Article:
Thursday, June 16, 2011

[Sunlight] The Intellectual -- Ghazal 1957


Sunlight offers Ghazal (Ode) 1957, in versions by Helminski
and Barks, and in translation by A.J. Arberry:


"The Intellectual"

The intellectual is always showing off;
the lover is always getting lost.
The intellectual runs away, afraid of drowning;
the whole business of love is to drown in the sea.
Intellectuals plan their repose;
lovers are ashamed to rest.
The lover is always alone, even surrounded with people;
like water and oil, he remains apart.
The man who goes to the trouble
of giving advice to a lover
gets nothing. He's mocked by passion.
Love is like musk. It attracts attention.
Love is a tree, and lovers are its shade.

-- Version by Kabir Helminski
"Love is a Stranger"
Threshold Books, 1993


An intellectual is all the time showing off.
Lovers dissolve and become bewildered.

Intellectuals try not to drown,
while the whole purpose of love
is drowning.
Intellectuals invent
ways to rest, and then lie down
in those beds.
Lovers feel ashamed
of comforting ideas.
Youve seen a glob
of oil on water? Thats how a lover
sits with intellectuals, there, but alone
in a circle of himself.
Some intellectual
tries to give sound advice to a lover.
All he hears back is, I love you.
I love you.
Love is musk. Dont deny it
when you smell the scent!
Love is a tree.
Lovers, the shade of the long branches.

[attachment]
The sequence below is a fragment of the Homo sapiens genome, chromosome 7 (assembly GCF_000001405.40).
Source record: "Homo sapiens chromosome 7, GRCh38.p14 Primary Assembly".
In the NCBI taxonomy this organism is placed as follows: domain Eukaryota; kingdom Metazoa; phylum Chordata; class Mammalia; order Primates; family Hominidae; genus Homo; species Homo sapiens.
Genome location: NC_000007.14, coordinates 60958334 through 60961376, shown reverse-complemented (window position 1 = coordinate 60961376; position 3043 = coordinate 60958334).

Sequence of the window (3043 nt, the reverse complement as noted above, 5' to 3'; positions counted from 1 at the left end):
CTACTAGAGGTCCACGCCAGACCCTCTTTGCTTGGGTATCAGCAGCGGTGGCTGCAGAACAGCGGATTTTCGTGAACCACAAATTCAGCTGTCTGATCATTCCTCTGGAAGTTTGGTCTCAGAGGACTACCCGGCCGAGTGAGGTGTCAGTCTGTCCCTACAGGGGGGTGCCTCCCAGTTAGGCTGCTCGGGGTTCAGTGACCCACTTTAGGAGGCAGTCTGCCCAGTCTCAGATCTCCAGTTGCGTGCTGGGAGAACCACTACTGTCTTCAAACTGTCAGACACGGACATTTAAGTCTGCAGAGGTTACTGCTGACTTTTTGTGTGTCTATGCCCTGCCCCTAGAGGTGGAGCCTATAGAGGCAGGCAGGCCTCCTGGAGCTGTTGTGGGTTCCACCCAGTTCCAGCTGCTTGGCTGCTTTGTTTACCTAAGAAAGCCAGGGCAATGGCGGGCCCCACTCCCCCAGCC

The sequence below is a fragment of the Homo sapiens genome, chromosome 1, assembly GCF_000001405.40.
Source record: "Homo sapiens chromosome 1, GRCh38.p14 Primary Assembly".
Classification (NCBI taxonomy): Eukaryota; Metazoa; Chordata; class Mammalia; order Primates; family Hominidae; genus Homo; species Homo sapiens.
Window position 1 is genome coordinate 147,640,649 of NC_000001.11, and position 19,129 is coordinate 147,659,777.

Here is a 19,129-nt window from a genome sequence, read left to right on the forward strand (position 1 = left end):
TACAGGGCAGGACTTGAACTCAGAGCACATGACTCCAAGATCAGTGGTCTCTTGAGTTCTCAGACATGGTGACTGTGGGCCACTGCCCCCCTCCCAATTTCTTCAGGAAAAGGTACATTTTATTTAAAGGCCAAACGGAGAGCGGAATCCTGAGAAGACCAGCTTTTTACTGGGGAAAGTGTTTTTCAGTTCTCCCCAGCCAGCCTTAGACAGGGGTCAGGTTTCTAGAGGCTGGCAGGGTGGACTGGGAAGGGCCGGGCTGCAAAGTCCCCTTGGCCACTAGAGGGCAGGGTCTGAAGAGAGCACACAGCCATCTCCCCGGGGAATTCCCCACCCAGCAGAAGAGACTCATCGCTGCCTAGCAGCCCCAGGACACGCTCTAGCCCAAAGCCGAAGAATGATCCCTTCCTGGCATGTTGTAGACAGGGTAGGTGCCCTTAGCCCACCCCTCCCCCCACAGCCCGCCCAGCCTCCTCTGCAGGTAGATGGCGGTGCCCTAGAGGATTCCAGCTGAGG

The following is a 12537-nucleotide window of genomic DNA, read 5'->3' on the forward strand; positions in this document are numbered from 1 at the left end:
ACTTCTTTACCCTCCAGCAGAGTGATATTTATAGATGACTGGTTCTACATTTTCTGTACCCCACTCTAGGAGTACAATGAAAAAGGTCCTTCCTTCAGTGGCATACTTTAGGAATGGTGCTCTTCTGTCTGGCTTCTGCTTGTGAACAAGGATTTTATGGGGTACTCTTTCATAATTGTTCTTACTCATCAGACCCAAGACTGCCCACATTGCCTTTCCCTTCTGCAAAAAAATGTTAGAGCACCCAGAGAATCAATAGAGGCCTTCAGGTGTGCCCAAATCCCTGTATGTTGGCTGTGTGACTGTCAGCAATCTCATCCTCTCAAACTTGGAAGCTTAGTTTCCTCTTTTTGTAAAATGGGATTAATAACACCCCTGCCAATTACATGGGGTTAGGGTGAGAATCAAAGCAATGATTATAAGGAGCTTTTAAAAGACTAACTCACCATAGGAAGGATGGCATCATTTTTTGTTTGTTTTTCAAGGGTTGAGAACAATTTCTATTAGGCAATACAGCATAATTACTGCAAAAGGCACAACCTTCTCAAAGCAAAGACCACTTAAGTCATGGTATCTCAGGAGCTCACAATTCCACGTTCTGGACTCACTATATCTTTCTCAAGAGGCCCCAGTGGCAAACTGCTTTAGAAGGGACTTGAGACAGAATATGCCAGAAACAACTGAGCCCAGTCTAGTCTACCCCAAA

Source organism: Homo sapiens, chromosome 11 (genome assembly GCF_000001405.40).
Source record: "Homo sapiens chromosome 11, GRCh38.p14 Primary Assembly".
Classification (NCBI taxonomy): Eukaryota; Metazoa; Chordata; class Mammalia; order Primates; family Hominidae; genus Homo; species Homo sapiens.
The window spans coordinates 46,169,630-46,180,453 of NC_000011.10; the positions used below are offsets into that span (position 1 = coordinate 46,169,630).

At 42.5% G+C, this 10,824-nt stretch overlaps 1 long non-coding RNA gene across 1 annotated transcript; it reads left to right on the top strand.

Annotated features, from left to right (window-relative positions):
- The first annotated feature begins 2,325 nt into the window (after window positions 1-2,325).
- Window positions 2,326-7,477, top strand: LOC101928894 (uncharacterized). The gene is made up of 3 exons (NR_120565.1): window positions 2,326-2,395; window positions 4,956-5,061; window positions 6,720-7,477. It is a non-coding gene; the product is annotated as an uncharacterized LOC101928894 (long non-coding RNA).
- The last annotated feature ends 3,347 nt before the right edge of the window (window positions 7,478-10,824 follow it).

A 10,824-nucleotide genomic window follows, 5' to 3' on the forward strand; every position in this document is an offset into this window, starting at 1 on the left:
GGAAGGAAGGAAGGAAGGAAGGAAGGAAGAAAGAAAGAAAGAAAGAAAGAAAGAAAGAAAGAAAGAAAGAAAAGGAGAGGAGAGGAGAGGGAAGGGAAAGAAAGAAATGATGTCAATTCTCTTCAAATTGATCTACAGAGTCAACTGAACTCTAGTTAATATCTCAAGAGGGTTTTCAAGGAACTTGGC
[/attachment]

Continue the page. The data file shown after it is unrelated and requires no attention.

To the intellectual mind, a child must learn
to grow up and be adult.
In the station of love,
you see old men getting younger and younger.

Shams chose to live low in the roots
for you. So now, he soars in the air
as your sublimely articulating love!

-- Version by Coleman Barks
(Developed from the translation by A. J. Arberry)
"Rumi: Like This"
Maypop, 1990


The intellectual is all the time engaged in showing off; the lover is all
the time becoming unselfed and distraught.
Intellectuals are running away, afraid of drowning; the whole business
and trade of love is drowning in the sea.
Intellectuals find repose by contriving repose; lovers think it a shame
to be attached to repose.
The lover will be in a circle, alone from everyone, just as oil and
water, though in the same place, are separate.
The man who goes to the trouble of offering advice to lovers gets nothing
for his pains but to be a mockery of passion.
Love has the scent of musk, it is therefore notorious; how can musk
escape such notoriety?
Love is like a tree, and lovers are the shade of that tree; though the
shade fall afar, yet it must attend the tree.
For the station of intellect a child must become an old man; in the
station of love you see an old man become youthful.
Shams-e Tabrizi, whoever has chosen to be lowly in love for you, thereby
rises to heights sublime as your love.

-- Translation by A.J. Arberry
"Mystical Poems of Rumi 2"
University of Chicago Press, 1979, 1991




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